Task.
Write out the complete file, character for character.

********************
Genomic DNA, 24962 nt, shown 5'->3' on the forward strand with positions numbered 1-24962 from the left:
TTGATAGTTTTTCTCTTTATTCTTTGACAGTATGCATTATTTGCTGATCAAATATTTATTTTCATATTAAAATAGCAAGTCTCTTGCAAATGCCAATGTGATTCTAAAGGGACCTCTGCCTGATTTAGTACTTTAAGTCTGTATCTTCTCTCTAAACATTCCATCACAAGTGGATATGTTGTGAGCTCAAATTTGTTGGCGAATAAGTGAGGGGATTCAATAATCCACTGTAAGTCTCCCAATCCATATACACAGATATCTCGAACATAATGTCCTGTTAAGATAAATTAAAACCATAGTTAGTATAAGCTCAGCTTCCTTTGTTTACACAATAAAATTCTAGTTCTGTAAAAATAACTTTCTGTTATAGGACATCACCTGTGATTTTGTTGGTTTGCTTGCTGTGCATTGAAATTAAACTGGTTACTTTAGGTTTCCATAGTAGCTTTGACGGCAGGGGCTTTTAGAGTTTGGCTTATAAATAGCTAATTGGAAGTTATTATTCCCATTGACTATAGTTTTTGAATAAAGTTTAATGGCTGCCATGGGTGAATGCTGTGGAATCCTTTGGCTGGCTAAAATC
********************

Genomic DNA, 24962 nt, shown 5'->3' on the forward strand with positions numbered 1-24962 from the left:
TTGATAGTTTTTCTCTTTATTCTTTGACAGTATGCATTATTTGCTGATCAAATATTTATTTTCATATTAAAATAGCAAGTCTCTTGCAAATGCCAATGTGATTCTAAAGGGACCTCTGCCTGATTTAGTACTTTAAGTCTGTATCTTCTCTCTAAACATTCCATCACAAGTGGATATGTTGTGAGCTCAAATTTGTTGGCGAATAAGTGAGGGGATTCAATAATCCACTGTAAGTCTCCCAATCCATATACACAGATATCTCGAACATAATGTCCTGTTAAGATAAATTAAAACCATAGTTAGTATAAGCTCAGCTTCCTTTGTTTACACAATAAAATTCTAGTTCTGTAAAAATAACTTTCTGTTATAGGACATCACCTGTGATTTTGTTGGTTTGCTTGCTGTGCATTGAAATTAAACTGGTTACTTTAGGTTTCCATAGTAGCTTTGACGGCAGGGGCTTTTAGAGTTTGGCTTATAAATAGCTAATTGGAAGTTATTATTCCCATTGACTATAGTTTTTGAATAAAGTTTAATGGCTGCCATGGGTGAATGCTGTGGAATCCTTTGGCTGGCTAAAATC